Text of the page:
A pretty looking fern is growing on the branches of the oak trees.
Near Saru is one of the head-quarters of the Ainoes, consisting of seven villages with a population of about five hundred inhabitants. Their occupation is principally fishing and hunting; but I found some traces of agriculture, or rather garden culture, along the banks of the river on the good rich soil. Millet and beans formed the principal crops. Wild Hops grow frequently in this soil; the specimens I saw looked very much like foreign ones, and I think would improve by cultivation. Foreign hops imported there would certainly succeed well if the Ainoes could be induced after proper instruction to devote themselves to this profitable article of commerce. Of all the localities I have seen during my stay in Hokkaido, none seems, in my opinion, more favorable to the cultivation of hardy foreign fruit as far as both position and soil are concerned.
I was much surprised to find even in this remote locality some small traces of ornamental gardening. These gardens are only found at the government stations, and planted by officials in former years. The plants consisted principally of those growing in the neighboring mountains, such as Rhododendron, small firs, and the dwarf growing Taxus cuspidata, which is often trained into different shapes. In some of these gardens I even found some of the favorite trees imported from Yedo, the Plum Cherry, Pine, Cryptomeria, and among herbaceous plants the Chrysanthemum was most conspicuous.
On the road to Urakawa I met with an apparently leafless Orchid. It had pink flowers at the time, but I could not ascertain from my travelling companions whether it ever made leaves, nor could I find any traces of them. At the same place I found a number of Lilies which were pointed out to me as the "black Lily;" unfortunately the flower had already passed, and I had no opportunity of identifying this plant. Mr. Lyman, who started earlier for the east coast, had seen it in flower, and tells me that the flower is of a dark-blue color. The plant which generally goes under the name of "black Lily," in Yedo, and of which I have seen drawings, differs materially in the structure of the leaves, and I am inclined to think that the Yesso Lily is a species as yet unknown. I therefore collected a large number of bulbs to be sent to Yedo, in order to see whether it really is a novelty or not.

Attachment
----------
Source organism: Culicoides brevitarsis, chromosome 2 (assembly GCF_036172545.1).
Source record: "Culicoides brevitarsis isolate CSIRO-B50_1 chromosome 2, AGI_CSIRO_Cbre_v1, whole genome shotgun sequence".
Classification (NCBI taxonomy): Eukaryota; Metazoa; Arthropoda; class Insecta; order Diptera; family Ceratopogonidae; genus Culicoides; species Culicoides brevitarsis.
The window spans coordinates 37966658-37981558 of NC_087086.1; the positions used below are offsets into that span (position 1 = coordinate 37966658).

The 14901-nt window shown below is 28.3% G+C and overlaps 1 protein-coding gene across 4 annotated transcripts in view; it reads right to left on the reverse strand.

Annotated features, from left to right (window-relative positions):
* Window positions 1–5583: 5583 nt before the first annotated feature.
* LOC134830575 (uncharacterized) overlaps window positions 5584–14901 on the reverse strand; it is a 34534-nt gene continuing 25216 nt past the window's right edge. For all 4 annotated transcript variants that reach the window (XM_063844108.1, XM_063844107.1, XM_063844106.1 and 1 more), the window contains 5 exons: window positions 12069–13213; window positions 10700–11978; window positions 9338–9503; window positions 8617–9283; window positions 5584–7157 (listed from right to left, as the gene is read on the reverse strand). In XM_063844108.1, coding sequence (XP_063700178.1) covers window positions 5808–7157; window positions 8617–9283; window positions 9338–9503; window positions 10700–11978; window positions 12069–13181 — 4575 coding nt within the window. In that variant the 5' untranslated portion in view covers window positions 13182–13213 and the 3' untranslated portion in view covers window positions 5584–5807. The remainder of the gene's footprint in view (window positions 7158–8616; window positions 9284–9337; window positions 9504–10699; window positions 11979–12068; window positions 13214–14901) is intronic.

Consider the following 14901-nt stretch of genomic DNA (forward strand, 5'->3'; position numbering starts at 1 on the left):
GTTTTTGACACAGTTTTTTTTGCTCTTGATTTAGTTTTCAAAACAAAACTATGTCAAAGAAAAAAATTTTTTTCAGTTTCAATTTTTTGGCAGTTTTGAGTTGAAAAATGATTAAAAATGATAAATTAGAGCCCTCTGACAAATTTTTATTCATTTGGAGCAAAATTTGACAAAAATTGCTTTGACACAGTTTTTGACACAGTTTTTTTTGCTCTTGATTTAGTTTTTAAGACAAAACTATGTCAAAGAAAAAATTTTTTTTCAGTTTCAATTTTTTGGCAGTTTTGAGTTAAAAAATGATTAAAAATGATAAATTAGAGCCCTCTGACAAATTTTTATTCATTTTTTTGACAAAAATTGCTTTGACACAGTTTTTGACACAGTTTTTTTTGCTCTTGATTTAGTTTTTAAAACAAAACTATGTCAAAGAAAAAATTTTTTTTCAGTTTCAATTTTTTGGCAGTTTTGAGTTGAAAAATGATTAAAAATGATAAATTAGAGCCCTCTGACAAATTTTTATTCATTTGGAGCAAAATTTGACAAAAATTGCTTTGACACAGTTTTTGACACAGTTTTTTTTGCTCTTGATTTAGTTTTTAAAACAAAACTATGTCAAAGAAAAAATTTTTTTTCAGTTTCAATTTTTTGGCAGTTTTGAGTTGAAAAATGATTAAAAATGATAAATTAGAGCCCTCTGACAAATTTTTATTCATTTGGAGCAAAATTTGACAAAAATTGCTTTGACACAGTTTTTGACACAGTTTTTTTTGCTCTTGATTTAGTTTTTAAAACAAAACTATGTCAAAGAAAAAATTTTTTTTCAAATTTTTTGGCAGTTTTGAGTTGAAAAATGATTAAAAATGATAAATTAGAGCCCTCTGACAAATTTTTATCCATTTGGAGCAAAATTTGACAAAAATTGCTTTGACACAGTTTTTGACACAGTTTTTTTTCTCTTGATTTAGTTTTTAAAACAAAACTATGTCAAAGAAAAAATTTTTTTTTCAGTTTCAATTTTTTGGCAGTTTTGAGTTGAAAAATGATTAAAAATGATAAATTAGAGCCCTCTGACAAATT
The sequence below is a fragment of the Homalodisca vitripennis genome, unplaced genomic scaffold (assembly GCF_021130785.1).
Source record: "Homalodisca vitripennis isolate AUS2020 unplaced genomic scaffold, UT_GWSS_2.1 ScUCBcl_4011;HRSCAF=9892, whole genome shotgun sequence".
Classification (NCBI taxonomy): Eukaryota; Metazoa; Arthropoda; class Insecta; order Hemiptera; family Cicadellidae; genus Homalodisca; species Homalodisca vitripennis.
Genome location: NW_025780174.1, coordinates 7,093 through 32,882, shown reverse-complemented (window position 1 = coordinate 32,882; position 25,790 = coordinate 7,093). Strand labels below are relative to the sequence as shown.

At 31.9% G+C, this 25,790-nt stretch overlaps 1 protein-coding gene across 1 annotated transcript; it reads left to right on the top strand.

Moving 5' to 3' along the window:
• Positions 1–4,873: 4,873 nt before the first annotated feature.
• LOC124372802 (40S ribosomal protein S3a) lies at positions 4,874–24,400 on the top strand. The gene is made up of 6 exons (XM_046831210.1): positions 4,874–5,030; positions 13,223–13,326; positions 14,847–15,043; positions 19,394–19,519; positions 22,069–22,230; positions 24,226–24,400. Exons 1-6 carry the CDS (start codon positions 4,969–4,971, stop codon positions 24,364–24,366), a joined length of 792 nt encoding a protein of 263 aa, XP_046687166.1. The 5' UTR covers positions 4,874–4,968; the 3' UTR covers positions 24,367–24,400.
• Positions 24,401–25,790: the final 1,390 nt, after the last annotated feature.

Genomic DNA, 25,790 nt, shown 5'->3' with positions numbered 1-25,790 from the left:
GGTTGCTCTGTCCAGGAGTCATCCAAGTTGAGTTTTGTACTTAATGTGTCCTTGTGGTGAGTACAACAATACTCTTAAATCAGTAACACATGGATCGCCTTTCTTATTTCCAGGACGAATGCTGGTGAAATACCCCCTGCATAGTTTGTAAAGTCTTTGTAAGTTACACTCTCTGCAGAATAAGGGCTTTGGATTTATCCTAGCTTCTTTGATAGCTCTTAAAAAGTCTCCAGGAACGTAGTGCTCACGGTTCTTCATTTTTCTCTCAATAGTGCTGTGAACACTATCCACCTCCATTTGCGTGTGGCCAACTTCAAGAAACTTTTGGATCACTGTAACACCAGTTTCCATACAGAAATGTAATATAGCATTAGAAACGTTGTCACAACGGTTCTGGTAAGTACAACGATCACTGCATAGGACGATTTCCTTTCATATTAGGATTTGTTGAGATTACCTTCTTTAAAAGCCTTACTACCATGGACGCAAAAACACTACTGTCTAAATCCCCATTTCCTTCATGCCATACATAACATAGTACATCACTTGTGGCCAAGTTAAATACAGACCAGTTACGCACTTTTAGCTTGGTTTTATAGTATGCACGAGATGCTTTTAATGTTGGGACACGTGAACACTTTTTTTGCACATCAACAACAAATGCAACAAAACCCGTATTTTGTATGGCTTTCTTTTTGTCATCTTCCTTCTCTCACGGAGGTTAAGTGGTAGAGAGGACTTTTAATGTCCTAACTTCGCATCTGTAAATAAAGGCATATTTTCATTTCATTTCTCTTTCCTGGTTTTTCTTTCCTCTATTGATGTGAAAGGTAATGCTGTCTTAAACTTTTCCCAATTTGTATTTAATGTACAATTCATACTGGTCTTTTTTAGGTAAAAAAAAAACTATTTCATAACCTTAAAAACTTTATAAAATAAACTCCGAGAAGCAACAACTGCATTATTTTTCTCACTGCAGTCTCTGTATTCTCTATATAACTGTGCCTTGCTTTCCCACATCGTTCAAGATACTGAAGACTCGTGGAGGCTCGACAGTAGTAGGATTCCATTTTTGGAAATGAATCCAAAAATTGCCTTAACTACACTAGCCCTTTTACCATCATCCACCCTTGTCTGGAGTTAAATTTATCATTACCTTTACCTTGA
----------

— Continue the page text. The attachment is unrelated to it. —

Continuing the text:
Here I had to leave behind the artist who had been attached to our expedition; he fell sick and had to return; a great disappointment to me, as I had counted upon him to preserve in drawings such plants as I was unable to preserve by drying. I am all the more sorry as he gave proofs of considerable ability, although he took a long time over the few drawings which he really finished.
From here the road becomes almost impassable for travellers on horseback. It is nothing but a path, and never seems to have been laid out or repaired properly, and even becomes dangerous in some parts. Gradually ascending the mountains at Samani the vegetation becomes alpine, and coniferous trees which I had to my great surprise seen very little of up to this time formed the forest to a great extent. Abies Yezo-ensis with a pine which I believe to be Larix Kaempferi, but which for want of cones I could not well determine. The undergrowth was formed of a large leaved Rhododendron, and Zanthoxylon; the fruit of the latter is used by Japanese as a medicine. The seeds have a peculiar flavor.
In the moss underneath the fir trees a small Orchid, a Goodyera is found growing; also the handsome creeping blue Campanumsea (Genti-anea?) is to be met here in the clearings.
Monotropa uniflora, a species of Ericacese is found growing here among stones near rapid flowing streams under the shade of trees. It is parasitical on the roots of trees, has a scaly stem about 8 inches high, bearing only one flower of a whitish pink color. It resembles much a Monotropa which grows in North America, and is called there commonly "Indian pipe." It is very curious that the Japanese also have a similar name for it, viz.: "Gankubiso," meaning herb like the bowl of a pipe.